Typically by now the water has cooled a few degrees more and pier catches are slowing. That wasn't exactly the case this week. The big tackle busters were false albacore and many of them were ready and willing to stretch string. There were good mixed catches of mostly sea mullet, with speckled trout, bluefish, pompano and puppy drum. A few piers have already closed and most of the others will be closing for the season on November 29, which is the Sunday of Thanksgiving weekend.
The speckled trout bite is on. I can't say they are everywhere, but they are certainly in a lot of places. I'm hearing good trout reports from Manteo to Calabash. Many time the right tide makes all the difference, but sometimes they seem to bite all day. Unfortunately for this week's dinner, but good for the future, there are a lot of short trout. There are some nice ones too, but they are seriously outnumbered. Estimates of keeper trout range from 1 in 5 to 1 in 25, depending on just how frustrated the fisherman is with all the small specks. They are hitting live baits and a variety of artificials.
Unfortunately, drum fishing isn't as good as trout fishing. There are puppy drum and black drum in most of the creeks and bays along the coast, but the numbers of red drum aren't what was expected for this fall. There seems to be a year class missing too. Most fishermen are catching red drum from shorts to about 21 inches and then a few barely legal to overslot ones. According to biologists those missing 22 to 26 inch drum are 2 to 2 1/2 years old. I haven't heard a reason why their absence is so noticeable, but most fishermen are talking about it. The good news is if the smaller ones make it through the winter, they should be fat upper slot fish next year.
Flounder are about gone from inside waters for the fall, but a few are still hanging in. It seems like there are a few nice ones caught each week. The places to look for them are around the bulkheads and pilings of bridges and along the seawalls and other bulkheads, especially near the inlets. The wall at the Morehead City State Port has given up several citation flounder (5 pound minimum) in the past week or so.
With the cold fronts rolling through more frequently now, flounder in other places have become incidental catches, rather than targeted species. Still, no one complains when a keeper flounder takes one of their puppy drum or speck baits and it happens enough it isn't a big surprise.
Stripers are biting in many of the coastal rivers. The best reports have come from the Neuse River near New Bern. They will hit diving and suspended hard lures, plus paddletail and shad/fluke shapes of soft plastics. There are also specks and a few puppy drum along the edges of the Neuse and in the creeks off it and fishermen targeting them said stripers will also hit soft plastics in shrimp shapes.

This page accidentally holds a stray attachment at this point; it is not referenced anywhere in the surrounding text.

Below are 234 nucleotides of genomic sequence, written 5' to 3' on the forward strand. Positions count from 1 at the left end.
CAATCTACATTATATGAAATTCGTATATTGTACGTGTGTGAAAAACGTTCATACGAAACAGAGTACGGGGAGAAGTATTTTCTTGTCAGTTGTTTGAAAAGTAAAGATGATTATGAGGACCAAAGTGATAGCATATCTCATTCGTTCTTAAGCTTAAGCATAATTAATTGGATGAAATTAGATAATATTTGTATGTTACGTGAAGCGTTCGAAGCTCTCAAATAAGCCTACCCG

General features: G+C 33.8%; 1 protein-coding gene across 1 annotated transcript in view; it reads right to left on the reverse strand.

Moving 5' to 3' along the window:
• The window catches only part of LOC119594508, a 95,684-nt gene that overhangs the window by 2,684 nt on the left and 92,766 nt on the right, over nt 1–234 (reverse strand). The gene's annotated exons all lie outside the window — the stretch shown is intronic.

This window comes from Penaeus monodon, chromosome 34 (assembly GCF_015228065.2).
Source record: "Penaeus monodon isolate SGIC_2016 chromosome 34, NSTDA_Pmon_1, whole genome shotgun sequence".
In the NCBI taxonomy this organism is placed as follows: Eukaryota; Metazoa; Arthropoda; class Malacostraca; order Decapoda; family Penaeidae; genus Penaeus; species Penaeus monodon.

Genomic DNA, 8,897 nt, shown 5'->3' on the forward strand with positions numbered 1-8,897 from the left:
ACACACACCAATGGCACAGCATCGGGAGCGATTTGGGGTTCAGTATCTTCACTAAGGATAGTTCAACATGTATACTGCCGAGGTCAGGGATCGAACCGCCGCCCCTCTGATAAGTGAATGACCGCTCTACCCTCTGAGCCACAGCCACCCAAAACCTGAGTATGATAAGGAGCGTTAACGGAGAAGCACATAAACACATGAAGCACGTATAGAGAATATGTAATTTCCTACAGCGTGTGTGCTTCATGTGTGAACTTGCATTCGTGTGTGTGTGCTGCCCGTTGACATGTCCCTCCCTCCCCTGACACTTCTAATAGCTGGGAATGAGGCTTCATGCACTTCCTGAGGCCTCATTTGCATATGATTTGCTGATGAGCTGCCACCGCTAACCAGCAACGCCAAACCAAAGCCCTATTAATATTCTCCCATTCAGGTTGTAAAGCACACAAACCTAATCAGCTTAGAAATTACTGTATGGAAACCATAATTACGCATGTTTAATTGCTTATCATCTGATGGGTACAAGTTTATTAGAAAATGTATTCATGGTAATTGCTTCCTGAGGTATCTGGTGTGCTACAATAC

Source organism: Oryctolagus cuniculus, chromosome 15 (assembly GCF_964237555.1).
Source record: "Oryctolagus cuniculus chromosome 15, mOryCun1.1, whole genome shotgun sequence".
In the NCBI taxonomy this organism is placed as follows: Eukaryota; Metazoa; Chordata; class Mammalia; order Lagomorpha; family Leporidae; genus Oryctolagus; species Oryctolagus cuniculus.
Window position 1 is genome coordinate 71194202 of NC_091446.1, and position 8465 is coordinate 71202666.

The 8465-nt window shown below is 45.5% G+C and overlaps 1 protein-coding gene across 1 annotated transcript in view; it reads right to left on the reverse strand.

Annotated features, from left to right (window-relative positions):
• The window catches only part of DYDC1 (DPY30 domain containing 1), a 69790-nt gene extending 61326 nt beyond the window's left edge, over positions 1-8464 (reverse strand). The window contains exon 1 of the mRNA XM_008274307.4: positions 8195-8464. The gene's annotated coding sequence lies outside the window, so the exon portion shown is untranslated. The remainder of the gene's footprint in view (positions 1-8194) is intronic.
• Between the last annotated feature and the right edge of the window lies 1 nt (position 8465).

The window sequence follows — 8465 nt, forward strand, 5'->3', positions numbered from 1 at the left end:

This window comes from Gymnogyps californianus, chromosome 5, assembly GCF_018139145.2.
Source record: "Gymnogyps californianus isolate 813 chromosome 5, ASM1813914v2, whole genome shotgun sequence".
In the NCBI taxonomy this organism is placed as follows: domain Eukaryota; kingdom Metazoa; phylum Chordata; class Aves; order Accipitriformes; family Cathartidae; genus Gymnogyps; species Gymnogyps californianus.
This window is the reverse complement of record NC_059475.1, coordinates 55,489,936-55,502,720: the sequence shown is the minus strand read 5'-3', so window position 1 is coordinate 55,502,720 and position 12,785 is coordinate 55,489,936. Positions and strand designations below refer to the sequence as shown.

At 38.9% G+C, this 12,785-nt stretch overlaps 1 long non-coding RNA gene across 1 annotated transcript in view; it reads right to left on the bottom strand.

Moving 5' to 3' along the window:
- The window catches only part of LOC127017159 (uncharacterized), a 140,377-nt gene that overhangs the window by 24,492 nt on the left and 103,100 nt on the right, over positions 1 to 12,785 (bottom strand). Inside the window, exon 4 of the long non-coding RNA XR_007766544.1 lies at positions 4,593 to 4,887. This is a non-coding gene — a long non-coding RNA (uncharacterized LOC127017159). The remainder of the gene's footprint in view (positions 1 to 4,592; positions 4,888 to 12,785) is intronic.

State Record White Marlin
Wildlife Resources Commission to Offer Kayak Fishing Programs
The John E. Pechmann Fishing Education Center is one of four outdoor education centers operated by the Wildlife Resources Commission across the state. The other education centers include the Outer Banks Center for Wildlife Education in Corolla, the Centennial Campus Center for Wildlife Education on the campus of NC State University in Raleigh and the Pisgah Center for Wildlife Education in Pisgah Forest near Brevard. The John E. Pechmann Fishing Education Center is the Wildlife Commission's newest education facility, built in 2007 and named after late Wildlife Resources Commission Chair, John E. Pechmann, who was from Fayetteville. The center is built at a former hatchery, with Lake Rim, a Wildlife Resources Commission lake, directly across the road and this makes it an ideal location for fishing education. For more information visit www.ncwildlife.org and click on the "Learning" icon at the top of the page and then select the "Courses, Seminars and Workshops" tab.
The new plan, which passed 6 to 3, with Commissioners Rose, Willis and Corbett giving the nay votes, raises the commercial minimum size to 15 inches to match the recreational minimum size. This required raising the minimum mesh size for anchored large mesh gill nets to 6 inches to avoid an abundance of regulatory discards. Anchored large mesh gill nets and trammel nets will be removed from the water October 16 through December 31. A TAL (Total Allowable Landings) will be calculated by the Division of Marine Fisheries statisticians based on a 38 percent reduction based on the 2011 to 2015 landings and pound nets and commercial gigs will close when that is met. For this calculation, the TAL will be equal to the TAC (Total Allowable Catch) and will be based on the water body. DMF is to have the TAL calculated by the February 2016 meeting. Flounder pound nets will have 5 3/4 inch mesh escape panels. Recreational fishing, including recreational gigs, will close on October 16 to December 31. Other that setting the TAL, these restrictions will begin January 1, 2016.